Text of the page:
Interview Questions

Peter posted a great comment a couple posts back. He asks “how to kill in an interview” and posted a short list of questions he had so far:

  • What’s the creative dept like, working with partners or mix and match?
  • How often do you do new business pitches/what accounts do you go for?
  • Where do you see this agency in 5-10 years?
  • What’s it like working here? (best asked to juniors)
  • What’s the best and worst work that’s come out of here in the last year?

I think all of these are great questions. I might add these:

  • What will your expectations of me be?
  • Specifically, what will you expect to have seen from me within the first six months?
  • What are the biggest challenges the agency faces right now? What are you doing about them.

All these questions are good to ask. But questions alone aren’t going to help you in an interview. That’s all personality. You’re either going to fit or you’re not.

When Mark Figliulo hired me, he admitted I might be the last nice person he’d hire. He’d already hired too many nice people, and thought it might be good for the agency if he hired a jerk. I don’t think he ever did, but it was probably in the back of his mind every time someone came in. Maybe he just never met the right jerk.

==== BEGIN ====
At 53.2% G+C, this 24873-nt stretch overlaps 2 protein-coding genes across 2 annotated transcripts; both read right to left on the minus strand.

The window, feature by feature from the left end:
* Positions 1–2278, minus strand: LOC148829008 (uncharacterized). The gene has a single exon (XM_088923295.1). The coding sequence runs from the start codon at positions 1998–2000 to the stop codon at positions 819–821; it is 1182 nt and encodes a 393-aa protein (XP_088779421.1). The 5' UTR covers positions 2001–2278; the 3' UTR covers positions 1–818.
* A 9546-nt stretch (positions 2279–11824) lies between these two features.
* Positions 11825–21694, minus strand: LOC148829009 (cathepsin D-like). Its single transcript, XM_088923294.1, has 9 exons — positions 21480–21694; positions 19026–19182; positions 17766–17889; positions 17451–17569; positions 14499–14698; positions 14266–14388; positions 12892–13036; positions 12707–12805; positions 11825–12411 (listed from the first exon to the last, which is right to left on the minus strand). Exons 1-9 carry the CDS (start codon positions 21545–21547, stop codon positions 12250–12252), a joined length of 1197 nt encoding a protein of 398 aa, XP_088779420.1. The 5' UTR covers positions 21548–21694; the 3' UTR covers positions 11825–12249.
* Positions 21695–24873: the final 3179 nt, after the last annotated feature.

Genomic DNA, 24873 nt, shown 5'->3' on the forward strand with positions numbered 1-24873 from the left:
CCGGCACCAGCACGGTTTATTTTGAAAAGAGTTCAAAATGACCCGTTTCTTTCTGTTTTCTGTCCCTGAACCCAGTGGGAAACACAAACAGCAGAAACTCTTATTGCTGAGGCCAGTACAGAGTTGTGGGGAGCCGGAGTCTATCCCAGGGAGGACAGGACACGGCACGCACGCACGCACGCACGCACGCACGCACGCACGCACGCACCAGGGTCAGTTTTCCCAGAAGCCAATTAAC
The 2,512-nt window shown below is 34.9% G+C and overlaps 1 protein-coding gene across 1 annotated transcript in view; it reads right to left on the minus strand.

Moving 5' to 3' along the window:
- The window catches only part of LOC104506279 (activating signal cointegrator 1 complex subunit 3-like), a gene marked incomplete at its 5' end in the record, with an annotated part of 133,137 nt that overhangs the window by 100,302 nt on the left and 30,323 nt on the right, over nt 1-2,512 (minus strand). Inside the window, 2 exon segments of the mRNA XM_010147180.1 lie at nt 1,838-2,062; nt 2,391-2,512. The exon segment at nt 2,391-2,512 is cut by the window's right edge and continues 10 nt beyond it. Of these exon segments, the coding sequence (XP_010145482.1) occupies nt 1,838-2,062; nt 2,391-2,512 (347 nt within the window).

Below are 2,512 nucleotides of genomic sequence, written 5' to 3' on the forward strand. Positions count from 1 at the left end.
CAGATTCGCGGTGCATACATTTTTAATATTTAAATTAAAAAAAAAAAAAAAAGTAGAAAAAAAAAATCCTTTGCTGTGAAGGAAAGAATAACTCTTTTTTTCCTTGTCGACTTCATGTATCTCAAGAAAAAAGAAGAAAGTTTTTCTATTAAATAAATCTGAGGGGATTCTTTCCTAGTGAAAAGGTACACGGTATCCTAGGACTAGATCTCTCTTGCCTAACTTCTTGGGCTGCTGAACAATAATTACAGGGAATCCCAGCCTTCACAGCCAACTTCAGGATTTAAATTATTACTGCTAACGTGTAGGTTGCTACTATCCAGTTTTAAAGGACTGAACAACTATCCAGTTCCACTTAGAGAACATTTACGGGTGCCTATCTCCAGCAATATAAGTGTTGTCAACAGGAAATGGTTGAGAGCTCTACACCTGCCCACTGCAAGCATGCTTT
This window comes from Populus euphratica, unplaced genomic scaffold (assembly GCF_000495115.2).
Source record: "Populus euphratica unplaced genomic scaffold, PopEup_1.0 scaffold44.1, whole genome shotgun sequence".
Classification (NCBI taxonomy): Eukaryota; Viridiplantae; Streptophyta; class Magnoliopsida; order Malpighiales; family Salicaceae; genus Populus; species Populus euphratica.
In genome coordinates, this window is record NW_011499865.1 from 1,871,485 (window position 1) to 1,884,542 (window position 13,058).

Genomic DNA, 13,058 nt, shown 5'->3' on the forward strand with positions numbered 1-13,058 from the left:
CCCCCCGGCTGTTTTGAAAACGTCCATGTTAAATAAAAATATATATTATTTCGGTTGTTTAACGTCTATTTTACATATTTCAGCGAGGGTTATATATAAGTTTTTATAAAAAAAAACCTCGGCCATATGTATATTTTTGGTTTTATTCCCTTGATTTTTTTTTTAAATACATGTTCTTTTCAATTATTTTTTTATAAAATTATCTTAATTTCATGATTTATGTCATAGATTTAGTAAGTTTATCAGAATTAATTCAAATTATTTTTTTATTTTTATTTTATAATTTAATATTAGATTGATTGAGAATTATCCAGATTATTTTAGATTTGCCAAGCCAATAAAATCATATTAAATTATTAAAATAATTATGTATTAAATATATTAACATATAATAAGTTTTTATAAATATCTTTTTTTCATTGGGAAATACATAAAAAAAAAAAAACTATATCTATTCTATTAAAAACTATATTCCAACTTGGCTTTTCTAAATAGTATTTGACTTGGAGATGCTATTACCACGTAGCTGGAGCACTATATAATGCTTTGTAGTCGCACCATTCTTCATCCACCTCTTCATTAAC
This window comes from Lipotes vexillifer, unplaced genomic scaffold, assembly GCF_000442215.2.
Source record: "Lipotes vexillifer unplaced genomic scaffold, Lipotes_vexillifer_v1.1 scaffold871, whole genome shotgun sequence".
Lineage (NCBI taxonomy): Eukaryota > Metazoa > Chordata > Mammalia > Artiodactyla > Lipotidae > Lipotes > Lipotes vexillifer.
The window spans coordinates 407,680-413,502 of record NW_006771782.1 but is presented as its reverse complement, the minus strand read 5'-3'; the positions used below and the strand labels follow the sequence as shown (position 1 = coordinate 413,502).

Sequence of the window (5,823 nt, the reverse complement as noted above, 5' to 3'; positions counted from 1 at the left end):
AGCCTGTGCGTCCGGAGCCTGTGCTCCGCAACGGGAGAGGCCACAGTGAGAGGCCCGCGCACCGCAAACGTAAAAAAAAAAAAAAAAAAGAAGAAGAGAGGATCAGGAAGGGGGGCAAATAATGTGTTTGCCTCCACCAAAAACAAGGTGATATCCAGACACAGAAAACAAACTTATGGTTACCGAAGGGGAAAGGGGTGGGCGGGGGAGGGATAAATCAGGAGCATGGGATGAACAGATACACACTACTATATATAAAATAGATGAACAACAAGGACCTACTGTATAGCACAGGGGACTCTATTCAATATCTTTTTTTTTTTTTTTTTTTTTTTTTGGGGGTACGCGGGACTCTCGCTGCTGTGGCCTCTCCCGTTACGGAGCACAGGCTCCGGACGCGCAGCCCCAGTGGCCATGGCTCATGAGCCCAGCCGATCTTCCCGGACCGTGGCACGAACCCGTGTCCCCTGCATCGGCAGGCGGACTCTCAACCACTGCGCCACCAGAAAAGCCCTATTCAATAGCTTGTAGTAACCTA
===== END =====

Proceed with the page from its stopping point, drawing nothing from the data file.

Point is, don’t fake yourself. Don’t be who you’re not. Don’t try to be bubbly Mr. Personality if you’d really rather be listening to darkcore techno and brooding in your office. Maybe brooding fits the agency.

2 thoughts on “Interview Questions

  1. Also, make sure you do your research on an agency going in. You can ask what their opinion of the best and worst work has been, but you should know what work they’ve done and have your own opinions about it so you can discuss it. If you can, talk to as many people as possible at the agency. Meet with the people you’d be working with on a day-to-day basis (creatives, and account folks, if possible). Get a sense for the process too. This might not mean much if you have no agency experience, but if you’ve worked a few places, you’ll have an idea of what you like and don’t like. But, like Greg said, it’s more of a feeling. It’s like a date. You’ll know.


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